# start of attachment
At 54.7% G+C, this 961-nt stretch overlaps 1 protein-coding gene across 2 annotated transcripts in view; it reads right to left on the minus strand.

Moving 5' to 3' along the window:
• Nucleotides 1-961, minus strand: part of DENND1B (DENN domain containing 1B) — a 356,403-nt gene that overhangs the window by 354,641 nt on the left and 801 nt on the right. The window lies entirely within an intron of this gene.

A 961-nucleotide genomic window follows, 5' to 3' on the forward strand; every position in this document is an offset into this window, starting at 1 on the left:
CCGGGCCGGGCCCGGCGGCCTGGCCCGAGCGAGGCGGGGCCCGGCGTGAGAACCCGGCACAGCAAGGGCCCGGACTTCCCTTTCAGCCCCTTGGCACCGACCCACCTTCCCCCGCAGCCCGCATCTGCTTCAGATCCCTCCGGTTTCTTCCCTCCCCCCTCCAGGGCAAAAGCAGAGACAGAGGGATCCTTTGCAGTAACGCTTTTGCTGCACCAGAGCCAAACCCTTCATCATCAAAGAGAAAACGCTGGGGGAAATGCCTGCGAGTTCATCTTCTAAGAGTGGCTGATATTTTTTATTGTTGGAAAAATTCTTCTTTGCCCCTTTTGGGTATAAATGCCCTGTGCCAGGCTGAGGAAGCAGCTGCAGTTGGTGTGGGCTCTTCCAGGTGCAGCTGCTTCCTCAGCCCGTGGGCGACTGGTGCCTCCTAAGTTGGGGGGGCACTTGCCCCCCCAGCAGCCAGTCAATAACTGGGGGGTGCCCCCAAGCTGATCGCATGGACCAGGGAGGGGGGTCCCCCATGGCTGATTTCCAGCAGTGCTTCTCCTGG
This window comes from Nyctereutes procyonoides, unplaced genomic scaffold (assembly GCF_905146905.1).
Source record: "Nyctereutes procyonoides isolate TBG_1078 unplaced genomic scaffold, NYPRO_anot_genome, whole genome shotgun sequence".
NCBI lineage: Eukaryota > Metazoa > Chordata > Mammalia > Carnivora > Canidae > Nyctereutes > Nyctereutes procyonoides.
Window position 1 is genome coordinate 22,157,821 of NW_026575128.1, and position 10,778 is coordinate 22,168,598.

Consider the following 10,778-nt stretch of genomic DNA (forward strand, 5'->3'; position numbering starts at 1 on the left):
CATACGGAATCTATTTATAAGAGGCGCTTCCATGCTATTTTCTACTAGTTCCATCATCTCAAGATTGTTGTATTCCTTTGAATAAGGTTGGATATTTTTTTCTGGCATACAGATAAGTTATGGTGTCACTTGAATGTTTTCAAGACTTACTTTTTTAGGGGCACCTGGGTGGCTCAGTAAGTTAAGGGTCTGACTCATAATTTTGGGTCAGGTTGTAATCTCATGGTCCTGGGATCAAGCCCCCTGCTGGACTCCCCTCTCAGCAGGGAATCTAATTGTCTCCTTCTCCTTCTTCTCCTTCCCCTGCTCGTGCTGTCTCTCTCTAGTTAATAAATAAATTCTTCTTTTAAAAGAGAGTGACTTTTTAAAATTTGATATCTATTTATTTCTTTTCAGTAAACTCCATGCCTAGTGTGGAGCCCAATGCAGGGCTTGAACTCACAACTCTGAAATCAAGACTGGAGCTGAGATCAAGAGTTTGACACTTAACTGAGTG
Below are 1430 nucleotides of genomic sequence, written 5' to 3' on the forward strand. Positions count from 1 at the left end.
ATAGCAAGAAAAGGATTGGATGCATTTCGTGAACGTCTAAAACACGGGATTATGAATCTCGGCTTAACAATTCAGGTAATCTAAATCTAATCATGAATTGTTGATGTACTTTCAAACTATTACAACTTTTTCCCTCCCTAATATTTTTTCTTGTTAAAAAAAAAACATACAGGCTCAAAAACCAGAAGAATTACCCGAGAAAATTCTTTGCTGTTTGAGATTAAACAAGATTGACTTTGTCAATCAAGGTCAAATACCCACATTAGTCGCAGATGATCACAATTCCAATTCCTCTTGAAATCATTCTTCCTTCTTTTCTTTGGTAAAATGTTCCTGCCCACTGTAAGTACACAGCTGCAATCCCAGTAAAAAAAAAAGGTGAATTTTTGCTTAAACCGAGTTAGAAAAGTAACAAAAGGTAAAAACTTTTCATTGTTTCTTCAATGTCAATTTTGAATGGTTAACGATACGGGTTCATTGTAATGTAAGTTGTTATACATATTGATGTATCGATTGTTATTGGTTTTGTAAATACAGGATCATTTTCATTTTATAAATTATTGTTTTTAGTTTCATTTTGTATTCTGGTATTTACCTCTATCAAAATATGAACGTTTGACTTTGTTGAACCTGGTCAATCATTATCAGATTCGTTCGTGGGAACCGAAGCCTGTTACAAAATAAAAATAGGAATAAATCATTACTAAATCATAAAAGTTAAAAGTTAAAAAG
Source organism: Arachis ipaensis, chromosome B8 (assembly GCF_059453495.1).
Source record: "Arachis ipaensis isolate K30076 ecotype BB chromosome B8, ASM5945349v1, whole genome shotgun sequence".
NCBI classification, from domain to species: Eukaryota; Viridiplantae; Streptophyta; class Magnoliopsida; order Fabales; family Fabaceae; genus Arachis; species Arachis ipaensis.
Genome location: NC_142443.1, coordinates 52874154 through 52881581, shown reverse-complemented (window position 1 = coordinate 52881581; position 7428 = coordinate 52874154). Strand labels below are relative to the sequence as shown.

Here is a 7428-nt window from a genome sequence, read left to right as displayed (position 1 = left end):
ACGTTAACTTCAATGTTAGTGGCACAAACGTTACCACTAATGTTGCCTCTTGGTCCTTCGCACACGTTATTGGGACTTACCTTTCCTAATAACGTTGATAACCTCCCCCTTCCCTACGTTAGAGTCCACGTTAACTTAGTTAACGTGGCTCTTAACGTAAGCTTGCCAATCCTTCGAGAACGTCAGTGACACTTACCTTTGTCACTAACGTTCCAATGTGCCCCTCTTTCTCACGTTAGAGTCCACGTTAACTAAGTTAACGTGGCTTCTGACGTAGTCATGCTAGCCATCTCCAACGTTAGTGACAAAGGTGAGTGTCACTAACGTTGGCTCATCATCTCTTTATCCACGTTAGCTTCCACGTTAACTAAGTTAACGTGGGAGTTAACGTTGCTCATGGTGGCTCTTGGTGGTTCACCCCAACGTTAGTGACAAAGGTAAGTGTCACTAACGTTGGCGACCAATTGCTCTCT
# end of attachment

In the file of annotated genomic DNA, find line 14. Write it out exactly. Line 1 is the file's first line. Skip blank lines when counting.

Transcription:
Source organism: Arachis ipaensis, chromosome B8 (assembly GCF_059453495.1).